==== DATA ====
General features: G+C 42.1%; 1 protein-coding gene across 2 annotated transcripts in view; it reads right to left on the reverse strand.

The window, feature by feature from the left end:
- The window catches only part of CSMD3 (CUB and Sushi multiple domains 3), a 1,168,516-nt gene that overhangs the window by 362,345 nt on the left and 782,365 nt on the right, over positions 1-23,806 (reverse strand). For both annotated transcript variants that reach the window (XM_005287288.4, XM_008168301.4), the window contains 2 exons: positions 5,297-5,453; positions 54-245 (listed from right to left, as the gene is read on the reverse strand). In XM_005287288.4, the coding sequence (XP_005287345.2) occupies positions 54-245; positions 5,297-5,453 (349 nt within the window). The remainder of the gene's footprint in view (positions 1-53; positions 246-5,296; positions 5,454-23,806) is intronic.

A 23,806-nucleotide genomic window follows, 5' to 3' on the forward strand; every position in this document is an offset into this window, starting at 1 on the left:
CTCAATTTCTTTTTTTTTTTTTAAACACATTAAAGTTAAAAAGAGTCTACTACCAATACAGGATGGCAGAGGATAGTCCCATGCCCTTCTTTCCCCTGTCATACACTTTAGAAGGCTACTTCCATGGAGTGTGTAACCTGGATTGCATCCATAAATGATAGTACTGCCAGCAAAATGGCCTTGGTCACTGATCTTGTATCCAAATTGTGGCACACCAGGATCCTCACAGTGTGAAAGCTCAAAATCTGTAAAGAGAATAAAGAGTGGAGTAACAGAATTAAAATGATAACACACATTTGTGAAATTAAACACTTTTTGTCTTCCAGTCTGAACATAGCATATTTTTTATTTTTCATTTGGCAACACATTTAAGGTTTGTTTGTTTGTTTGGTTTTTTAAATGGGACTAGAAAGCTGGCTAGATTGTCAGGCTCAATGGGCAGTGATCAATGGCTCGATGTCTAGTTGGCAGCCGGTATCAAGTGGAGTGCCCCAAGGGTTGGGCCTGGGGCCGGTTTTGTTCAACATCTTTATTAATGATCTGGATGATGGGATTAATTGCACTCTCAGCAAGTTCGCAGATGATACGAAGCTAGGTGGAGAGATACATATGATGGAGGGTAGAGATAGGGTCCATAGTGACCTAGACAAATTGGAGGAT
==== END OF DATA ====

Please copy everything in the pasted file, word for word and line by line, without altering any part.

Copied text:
General features: G+C 42.1%; 1 protein-coding gene across 2 annotated transcripts in view; it reads right to left on the reverse strand.

The window, feature by feature from the left end:
- The window catches only part of CSMD3 (CUB and Sushi multiple domains 3), a 1,168,516-nt gene that overhangs the window by 362,345 nt on the left and 782,365 nt on the right, over positions 1-23,806 (reverse strand). For both annotated transcript variants that reach the window (XM_005287288.4, XM_008168301.4), the window contains 2 exons: positions 5,297-5,453; positions 54-245 (listed from right to left, as the gene is read on the reverse strand). In XM_005287288.4, the coding sequence (XP_005287345.2) occupies positions 54-245; positions 5,297-5,453 (349 nt within the window). The remainder of the gene's footprint in view (positions 1-53; positions 246-5,296; positions 5,454-23,806) is intronic.

A 23,806-nucleotide genomic window follows, 5' to 3' on the forward strand; every position in this document is an offset into this window, starting at 1 on the left:
CTCAATTTCTTTTTTTTTTTTTAAACACATTAAAGTTAAAAAGAGTCTACTACCAATACAGGATGGCAGAGGATAGTCCCATGCCCTTCTTTCCCCTGTCATACACTTTAGAAGGCTACTTCCATGGAGTGTGTAACCTGGATTGCATCCATAAATGATAGTACTGCCAGCAAAATGGCCTTGGTCACTGATCTTGTATCCAAATTGTGGCACACCAGGATCCTCACAGTGTGAAAGCTCAAAATCTGTAAAGAGAATAAAGAGTGGAGTAACAGAATTAAAATGATAACACACATTTGTGAAATTAAACACTTTTTGTCTTCCAGTCTGAACATAGCATATTTTTTATTTTTCATTTGGCAACACATTTAAGGTTTGTTTGTTTGTTTGGTTTTTTAAATGGGACTAGAAAGCTGGCTAGATTGTCAGGCTCAATGGGCAGTGATCAATGGCTCGATGTCTAGTTGGCAGCCGGTATCAAGTGGAGTGCCCCAAGGGTTGGGCCTGGGGCCGGTTTTGTTCAACATCTTTATTAATGATCTGGATGATGGGATTAATTGCACTCTCAGCAAGTTCGCAGATGATACGAAGCTAGGTGGAGAGATACATATGATGGAGGGTAGAGATAGGGTCCATAGTGACCTAGACAAATTGGAGGAT